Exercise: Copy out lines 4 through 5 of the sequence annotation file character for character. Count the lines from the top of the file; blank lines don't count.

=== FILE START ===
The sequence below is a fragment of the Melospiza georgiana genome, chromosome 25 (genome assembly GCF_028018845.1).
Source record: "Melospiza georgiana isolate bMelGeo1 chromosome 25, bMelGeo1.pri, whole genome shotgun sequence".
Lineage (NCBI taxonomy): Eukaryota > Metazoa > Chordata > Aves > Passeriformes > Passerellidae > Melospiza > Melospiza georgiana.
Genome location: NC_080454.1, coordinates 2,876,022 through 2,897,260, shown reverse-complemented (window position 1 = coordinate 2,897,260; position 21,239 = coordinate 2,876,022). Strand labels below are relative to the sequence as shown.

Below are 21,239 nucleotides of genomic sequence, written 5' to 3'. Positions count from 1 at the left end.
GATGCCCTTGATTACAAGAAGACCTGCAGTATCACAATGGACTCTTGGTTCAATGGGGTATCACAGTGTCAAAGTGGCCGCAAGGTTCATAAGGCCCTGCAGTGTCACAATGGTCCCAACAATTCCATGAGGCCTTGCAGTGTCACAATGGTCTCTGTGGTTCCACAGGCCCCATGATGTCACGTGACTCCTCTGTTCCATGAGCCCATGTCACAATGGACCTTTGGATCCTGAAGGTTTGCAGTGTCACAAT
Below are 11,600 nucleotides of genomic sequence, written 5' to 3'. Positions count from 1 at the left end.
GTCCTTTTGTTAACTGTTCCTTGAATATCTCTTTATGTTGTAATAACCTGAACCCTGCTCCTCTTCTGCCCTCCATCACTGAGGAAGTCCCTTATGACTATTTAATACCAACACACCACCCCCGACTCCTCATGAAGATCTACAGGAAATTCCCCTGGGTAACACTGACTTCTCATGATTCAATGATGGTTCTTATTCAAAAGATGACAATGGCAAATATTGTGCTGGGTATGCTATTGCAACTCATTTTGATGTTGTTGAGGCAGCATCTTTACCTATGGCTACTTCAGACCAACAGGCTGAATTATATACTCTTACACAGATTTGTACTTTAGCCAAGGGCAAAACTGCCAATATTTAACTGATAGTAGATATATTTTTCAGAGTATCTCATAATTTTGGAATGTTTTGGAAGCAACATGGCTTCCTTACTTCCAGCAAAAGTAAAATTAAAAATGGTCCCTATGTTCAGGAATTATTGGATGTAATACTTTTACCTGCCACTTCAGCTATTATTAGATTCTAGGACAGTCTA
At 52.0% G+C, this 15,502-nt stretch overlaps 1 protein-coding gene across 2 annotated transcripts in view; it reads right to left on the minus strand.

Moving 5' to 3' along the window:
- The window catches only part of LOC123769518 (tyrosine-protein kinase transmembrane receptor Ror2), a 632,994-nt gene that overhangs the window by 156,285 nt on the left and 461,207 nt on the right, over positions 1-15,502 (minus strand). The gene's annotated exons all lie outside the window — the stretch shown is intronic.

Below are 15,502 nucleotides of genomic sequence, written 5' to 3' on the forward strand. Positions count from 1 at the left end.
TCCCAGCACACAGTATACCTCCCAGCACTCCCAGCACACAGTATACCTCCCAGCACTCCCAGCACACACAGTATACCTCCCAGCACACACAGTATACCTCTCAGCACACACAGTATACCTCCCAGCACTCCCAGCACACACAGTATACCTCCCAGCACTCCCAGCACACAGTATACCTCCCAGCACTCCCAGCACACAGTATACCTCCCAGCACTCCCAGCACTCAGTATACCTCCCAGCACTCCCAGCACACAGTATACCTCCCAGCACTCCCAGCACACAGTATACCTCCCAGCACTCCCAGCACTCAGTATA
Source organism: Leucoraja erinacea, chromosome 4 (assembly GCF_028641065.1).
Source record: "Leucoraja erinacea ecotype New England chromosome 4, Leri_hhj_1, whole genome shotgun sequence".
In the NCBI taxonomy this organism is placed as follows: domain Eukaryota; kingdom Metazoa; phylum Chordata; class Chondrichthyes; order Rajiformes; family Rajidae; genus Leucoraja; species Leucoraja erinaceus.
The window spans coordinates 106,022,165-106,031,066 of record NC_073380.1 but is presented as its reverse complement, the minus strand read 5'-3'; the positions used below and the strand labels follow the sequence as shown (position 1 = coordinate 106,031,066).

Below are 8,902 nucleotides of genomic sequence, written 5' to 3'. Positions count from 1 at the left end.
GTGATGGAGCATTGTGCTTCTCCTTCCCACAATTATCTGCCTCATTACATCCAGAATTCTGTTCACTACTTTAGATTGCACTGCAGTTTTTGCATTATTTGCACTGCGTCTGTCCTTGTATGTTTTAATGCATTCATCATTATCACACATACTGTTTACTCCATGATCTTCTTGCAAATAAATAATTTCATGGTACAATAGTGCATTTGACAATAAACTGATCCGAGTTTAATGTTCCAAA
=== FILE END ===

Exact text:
Genome location: NC_080454.1, coordinates 2,876,022 through 2,897,260, shown reverse-complemented (window position 1 = coordinate 2,897,260; position 21,239 = coordinate 2,876,022). Strand labels below are relative to the sequence as shown.

Below are 21,239 nucleotides of genomic sequence, written 5' to 3'. Positions count from 1 at the left end.